2375    (*MARK) as you like in a pattern, and their names do not have to be unique.
2376    </P>
2377    <P>
2378    When a match succeeds, the name of the last-encountered (*MARK) is passed back
2379    to the caller via the <i>pcre_extra</i> data structure, as described in the
2380    <a href="pcreapi.html#extradata">section on <i>pcre_extra</i></a>
2381    in the
2382    <a href="pcreapi.html"><b>pcreapi</b></a>
2383    documentation. No data is returned for a partial match. Here is an example of
2384    <b>pcretest</b> output, where the /K modifier requests the retrieval and
2385    outputting of (*MARK) data:
2386    <pre>
2387      /X(*MARK:A)Y|X(*MARK:B)Z/K
2388      XY
2389       0: XY
2390      MK: A
2391      XZ
2392       0: XZ
2393      MK: B
2394    </pre>
2395    The (*MARK) name is tagged with "MK:" in this output, and in this example it
2396    indicates which of the two alternatives matched. This is a more efficient way
2397    of obtaining this information than putting each alternative in its own
2398    capturing parentheses.
2399    </P>
2400    <P>
2401    A name may also be returned after a failed match if the final path through the
2402    pattern involves (*MARK). However, unless (*MARK) used in conjunction with
2403    (*COMMIT), this is unlikely to happen for an unanchored pattern because, as the
2404    starting point for matching is advanced, the final check is often with an empty
2405    string, causing a failure before (*MARK) is reached. For example:
2406    <pre>
2407      /X(*MARK:A)Y|X(*MARK:B)Z/K
2408      XP
2409      No match
2410    </pre>
2411    There are three potential starting points for this match (starting with X,
2412    starting with P, and with an empty string). If the pattern is anchored, the
2413    result is different:
2414    <pre>
2415      /^X(*MARK:A)Y|^X(*MARK:B)Z/K
2416      XP
2417      No match, mark = B
2418    </pre>
2419    PCRE's start-of-match optimizations can also interfere with this. For example,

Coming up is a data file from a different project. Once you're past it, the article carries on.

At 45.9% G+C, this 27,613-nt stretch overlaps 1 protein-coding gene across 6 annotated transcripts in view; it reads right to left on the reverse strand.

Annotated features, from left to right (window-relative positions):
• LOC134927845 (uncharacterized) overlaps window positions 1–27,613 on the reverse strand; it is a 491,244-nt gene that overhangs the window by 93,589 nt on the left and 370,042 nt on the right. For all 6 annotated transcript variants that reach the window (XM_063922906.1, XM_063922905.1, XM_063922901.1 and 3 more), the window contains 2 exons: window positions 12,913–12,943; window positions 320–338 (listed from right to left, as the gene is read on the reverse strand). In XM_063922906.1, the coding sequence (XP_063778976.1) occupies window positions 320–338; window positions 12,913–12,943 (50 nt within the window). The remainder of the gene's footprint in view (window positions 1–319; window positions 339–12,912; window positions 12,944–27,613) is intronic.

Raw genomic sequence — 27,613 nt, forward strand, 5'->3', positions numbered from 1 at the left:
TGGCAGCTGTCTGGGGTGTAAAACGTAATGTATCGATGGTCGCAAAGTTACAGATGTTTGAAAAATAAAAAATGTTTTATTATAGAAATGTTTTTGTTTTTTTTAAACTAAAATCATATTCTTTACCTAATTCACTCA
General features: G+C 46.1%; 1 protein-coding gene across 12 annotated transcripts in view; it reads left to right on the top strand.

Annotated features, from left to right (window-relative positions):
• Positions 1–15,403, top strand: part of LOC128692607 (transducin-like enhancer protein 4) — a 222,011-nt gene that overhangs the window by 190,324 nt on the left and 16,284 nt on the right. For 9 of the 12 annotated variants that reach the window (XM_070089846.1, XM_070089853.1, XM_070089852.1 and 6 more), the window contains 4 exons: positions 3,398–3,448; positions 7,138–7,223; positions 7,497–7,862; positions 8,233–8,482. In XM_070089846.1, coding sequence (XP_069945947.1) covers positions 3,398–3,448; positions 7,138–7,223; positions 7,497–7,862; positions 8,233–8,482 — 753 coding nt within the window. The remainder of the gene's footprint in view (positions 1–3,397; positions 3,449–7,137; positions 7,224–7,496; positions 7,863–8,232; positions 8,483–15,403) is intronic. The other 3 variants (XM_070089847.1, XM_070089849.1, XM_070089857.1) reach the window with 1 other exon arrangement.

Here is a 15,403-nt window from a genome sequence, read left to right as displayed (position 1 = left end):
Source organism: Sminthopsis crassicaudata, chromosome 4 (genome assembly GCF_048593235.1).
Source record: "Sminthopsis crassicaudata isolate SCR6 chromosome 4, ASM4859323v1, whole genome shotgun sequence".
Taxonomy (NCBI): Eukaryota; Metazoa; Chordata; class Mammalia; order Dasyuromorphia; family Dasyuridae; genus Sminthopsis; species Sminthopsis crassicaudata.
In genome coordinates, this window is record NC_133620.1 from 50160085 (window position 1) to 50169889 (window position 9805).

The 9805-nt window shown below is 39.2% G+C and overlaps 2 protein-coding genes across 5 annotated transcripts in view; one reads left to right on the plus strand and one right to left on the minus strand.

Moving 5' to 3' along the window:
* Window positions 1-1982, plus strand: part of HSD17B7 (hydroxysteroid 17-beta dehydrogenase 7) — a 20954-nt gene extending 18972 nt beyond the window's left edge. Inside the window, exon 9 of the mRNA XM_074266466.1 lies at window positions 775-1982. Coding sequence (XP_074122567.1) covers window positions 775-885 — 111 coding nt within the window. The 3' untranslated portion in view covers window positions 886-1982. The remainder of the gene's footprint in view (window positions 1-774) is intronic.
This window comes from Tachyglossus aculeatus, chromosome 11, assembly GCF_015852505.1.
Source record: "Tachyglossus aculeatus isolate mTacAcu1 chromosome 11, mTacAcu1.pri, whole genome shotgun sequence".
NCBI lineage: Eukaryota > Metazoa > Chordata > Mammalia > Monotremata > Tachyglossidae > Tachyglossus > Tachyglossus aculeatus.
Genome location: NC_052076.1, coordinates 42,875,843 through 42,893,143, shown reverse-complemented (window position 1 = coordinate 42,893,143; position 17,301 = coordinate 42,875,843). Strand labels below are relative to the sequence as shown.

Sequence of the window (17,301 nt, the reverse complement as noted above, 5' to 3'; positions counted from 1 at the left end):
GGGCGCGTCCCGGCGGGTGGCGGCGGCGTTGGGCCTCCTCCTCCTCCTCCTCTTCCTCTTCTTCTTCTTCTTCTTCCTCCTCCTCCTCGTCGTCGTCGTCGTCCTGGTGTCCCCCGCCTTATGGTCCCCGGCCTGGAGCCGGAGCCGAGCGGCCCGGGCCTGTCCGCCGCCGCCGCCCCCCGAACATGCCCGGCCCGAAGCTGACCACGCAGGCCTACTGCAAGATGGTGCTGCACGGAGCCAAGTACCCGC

2420    if, as a result of a call to <b>pcre_study()</b>, it knows the minimum
2421    subject length for a match, a shorter subject will not be scanned at all.
2422    </P>
2423    <P>
2424    Note that similar anomalies (though different in detail) exist in Perl, no
2425    doubt for the same reasons. The use of (*MARK) data after a failed match of an
2426    unanchored pattern is not recommended, unless (*COMMIT) is involved.
2427    </P>
2428    <br><b>
2429  Verbs that act after backtracking  Verbs that act after backtracking
2430  </b><br>  </b><br>
2431  <P>  <P>
2432  The following verbs do nothing when they are encountered. Matching continues  The following verbs do nothing when they are encountered. Matching continues
2433  with what follows, but if there is no subsequent match, a failure is forced.  with what follows, but if there is no subsequent match, causing a backtrack to
2434  The verbs differ in exactly what kind of failure occurs.  the verb, a failure is forced. That is, backtracking cannot pass to the left of
2435    the verb. However, when one of these verbs appears inside an atomic group, its
2436    effect is confined to that group, because once the group has been matched,
2437    there is never any backtracking into it. In this situation, backtracking can
2438    "jump back" to the left of the entire atomic group. (Remember also, as stated
2439    above, that this localization also applies in subroutine calls and assertions.)
2440    </P>
2441    <P>
2442    These verbs differ in exactly what kind of failure occurs when backtracking
2443    reaches them.
2444  <pre>  <pre>